The Dogs of Peace

The new, downsized, post-Cold War secret agent finds work making deals between multinational corporations, rural guerrillas and the Russian mafia.

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deep into the guerrilla-held jungles of the Philippines last spring went a
lone American agent on a sensitive intelligence mission.

Harry B. “Skip” Brandon, a former senior FBI intelligence official, had
hunted down Middle Eastern terrorists and CIA turncoat Aldrich Ames, but his
mission to Mindanao, the armed redoubt of Islamic separatists and Marxist
guerrilla groups, was not undertaken on behalf of God and country.

His client: A North American mining concern. His mission: Make a deal with rebel guerillas allowing his company to do business in their territory.

Brandon is one of hundreds of ex-FBI, CIA, and military intelligence
agents who are cashing in on their experience as government “spooks”
for new careers in the burgeoning field of “risk analysis,” or gathering
intelligence for multinational corporations.

“I like to call it risk avoidance,” says Brandon, handing me his new
business card in a noisy micro-brewery in Washington, D.C., a few blocks from
the White House. His partner, Gene Smith, is a dark-haired woman who has been a U.S. prosecutor and a foreign service officer. Between them,
they’ve racked up tens of thousands of frequent-flier miles in the past
year, carrying out corporate information-gathering and deal-making missions
from Islamabad to Madrid.

Oil, mining, timber companies, and banks — any business that needs solid
information before making multimillion dollar investments in volatile
areas abroad — are his clients. And when companies are trying to do business in
the Mafia-controlled sectors of the former Soviet Union, the narco-terrorized regions of Latin America, or the guerrilla-held regions of Liberia, the Philippines, and Somalia, they need people like Brandon to make the contacts.

“American companies aren’t really good at going abroad,” Brandon says.
“There’s a lot of, ‘I met that good ol’ boy and he spoke good English.’
That’s what I call the school of, ‘If they speak good English they’re all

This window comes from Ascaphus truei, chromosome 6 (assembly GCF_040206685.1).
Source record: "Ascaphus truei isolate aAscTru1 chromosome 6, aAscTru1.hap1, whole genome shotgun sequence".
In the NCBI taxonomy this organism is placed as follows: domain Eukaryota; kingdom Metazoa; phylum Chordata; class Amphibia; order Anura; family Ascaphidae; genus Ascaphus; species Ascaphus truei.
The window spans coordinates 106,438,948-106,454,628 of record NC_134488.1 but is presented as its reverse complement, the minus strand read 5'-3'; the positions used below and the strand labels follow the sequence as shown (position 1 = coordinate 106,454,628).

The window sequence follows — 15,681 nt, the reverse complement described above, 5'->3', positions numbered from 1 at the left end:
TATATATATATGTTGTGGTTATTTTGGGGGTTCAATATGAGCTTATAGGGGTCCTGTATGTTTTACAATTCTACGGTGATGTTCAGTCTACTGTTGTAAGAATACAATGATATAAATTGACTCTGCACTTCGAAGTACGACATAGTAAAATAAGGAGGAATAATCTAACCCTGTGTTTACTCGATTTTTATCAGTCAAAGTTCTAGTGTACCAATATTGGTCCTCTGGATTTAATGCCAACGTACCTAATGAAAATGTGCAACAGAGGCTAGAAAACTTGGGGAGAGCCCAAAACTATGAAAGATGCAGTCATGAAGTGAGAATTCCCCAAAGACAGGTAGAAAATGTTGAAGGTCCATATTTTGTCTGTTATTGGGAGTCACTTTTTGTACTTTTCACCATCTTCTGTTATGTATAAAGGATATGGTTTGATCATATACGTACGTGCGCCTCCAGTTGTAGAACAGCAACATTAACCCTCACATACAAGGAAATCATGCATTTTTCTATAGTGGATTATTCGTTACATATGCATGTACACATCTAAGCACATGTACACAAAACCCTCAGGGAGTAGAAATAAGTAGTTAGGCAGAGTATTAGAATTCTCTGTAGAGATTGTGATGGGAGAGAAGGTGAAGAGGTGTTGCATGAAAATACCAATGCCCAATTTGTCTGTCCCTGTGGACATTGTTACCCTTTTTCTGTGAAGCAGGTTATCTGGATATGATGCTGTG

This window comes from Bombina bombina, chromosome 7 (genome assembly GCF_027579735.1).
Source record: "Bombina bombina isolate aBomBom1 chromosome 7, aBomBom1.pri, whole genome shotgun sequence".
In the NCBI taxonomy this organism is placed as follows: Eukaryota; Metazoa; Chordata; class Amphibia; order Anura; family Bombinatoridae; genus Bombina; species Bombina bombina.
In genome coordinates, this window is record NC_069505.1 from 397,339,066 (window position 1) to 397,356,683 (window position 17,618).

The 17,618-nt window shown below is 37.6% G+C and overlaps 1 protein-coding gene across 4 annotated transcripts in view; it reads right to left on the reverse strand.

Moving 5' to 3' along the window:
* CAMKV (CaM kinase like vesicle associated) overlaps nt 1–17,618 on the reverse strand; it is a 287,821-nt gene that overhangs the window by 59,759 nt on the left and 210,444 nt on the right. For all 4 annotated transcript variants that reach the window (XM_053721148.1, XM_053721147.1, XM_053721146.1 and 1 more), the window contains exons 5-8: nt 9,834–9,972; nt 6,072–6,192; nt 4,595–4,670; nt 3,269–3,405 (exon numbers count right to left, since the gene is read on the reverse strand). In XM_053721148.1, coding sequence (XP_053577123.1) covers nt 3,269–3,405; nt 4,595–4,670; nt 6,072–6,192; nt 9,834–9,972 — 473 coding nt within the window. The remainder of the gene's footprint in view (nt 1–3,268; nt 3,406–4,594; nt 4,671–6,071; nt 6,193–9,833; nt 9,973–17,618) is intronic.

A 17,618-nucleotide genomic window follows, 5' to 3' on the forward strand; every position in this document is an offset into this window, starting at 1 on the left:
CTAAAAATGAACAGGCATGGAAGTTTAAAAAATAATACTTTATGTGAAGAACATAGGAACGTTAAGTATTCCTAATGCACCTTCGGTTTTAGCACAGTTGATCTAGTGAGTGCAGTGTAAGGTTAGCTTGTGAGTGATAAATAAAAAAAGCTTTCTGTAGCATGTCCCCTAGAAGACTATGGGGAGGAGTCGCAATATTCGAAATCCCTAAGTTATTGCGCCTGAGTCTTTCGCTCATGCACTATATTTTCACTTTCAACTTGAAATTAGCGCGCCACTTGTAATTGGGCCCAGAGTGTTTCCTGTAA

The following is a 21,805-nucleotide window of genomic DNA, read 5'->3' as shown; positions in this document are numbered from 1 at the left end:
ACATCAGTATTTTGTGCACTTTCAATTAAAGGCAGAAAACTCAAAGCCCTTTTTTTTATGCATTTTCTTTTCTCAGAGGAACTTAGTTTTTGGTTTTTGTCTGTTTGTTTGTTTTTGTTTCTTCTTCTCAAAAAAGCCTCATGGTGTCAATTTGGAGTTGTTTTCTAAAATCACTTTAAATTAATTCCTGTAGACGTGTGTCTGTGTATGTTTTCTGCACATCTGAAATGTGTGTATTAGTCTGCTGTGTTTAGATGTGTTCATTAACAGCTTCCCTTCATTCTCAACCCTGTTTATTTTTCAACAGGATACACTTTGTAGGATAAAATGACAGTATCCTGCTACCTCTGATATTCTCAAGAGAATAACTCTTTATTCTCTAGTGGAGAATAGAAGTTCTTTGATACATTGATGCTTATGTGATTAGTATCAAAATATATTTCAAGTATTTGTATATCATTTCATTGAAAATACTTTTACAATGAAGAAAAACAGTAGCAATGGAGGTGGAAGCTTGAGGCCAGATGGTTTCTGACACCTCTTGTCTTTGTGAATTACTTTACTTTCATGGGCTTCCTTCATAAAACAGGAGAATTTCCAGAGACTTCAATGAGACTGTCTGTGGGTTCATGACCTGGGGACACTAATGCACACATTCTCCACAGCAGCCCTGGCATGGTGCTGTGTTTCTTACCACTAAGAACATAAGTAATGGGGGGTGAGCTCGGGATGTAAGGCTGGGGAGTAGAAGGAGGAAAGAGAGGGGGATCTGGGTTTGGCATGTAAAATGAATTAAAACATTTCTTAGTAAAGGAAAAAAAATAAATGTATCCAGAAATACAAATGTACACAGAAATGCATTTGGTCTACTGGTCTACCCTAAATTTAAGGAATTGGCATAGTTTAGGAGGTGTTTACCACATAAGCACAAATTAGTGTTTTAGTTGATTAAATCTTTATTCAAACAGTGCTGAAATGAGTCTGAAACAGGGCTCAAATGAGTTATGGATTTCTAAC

right.’ It’s kind of sad, actually.”



This is not new. Private intelligence services were all the rage during the heyday of the British Empire, when large companies literally followed the fleet to foreign shores. What is new is the sheer number of companies going abroad, says David Lattin, who left Navy intelligence to join Control Risks, a London-based company. “Before, it was just the big companies — Gulf, Exxon, and so on.” Now all sorts of Western companies are venturing overseas, especially North American mining companies seeking to avoid stringent environmental and other limitations at home. “It’s been a huge learning curve for them,” Lattin says. “Many have gotten burnt.”

Intelligence hands point to Indonesia as an example of what can go wrong.
Freeport-McMoran, a Louisiana-based mining company, had inflamed local
tensions with a vast excavation in Irian Jaya. The company came under attack
by local villagers. When the Indonesian Army rode to the rescue, the company
unwittingly turned itself into a rallying point for the Free Papua Movement.

Bribes — or “revolutionary war taxes,” as guerrillas prefer to call them —
are often the only way out of such dangerous situations. They are also, of course, a way in. Companies pay warlords for peace in Liberia and Somalia. The
Russian mafia insists on its cut from foreign companies doing business in
the oil-soaked regions of the former Soviet Union — or else. “Often the only solution is to develop a bigger and better fly swatter,” says Lattin, such as “hiring your favorite former KGB general’s security company to handle it.”

“Basically, it’s a protection racket,” says Clete Ramsey, one of a half
dozen former military intelligence agents in the Washington office of
Pinkerton, Inc., the security company recruited by Abraham Lincoln to run
federal espionage during the Civil War. “Any place you have a separatist
movement, a foreign corporation is a major source of funding.”

Skip Brandon’s client — whom he would not identify here — managed to avoid the slippery slope of cash bribes in Mindanao. The guerrillas settled for access to “schools, hospitals, that their dependents be able to use the facilities, stuff like that. They asked about their soldiers, and I said no, because the government wouldn’t permit it,” Brandon said.

All they really wanted was respect, he discovered during a negotiating
session with a rebel chieftain in a jungle clearing ringed with
machine guns — all trained on Brandon.

“I asked the commander, ‘Why did you come to talk with me?’ “And he said, ‘Because we’ve never had a white man come to talk with us. I was just curious. I wanted to meet the white man who would come talk to
us.’”

 


Quote of the day

David Boutros-Ghali

“Friends come to me and say, ‘Don’t be passive.’…You are in America; they like fighters. You look like a lame duck. You have to act. But how can I fight Goliath? Come on! Who am I to fight a superpower? I cannot.”

— U.N. Secretary General Boutros Boutros-Ghali, commenting on the U.S. veto of a second term for him (in today’s New York Times.)

Jeff Stein is the coauthor, with Khidhir Hamza, of "Saddam's Bombmaker: The Daring Escape of the Man Who Built Iraq's Secret Weapon." He writes frequently for Salon on national security issues from Washington.

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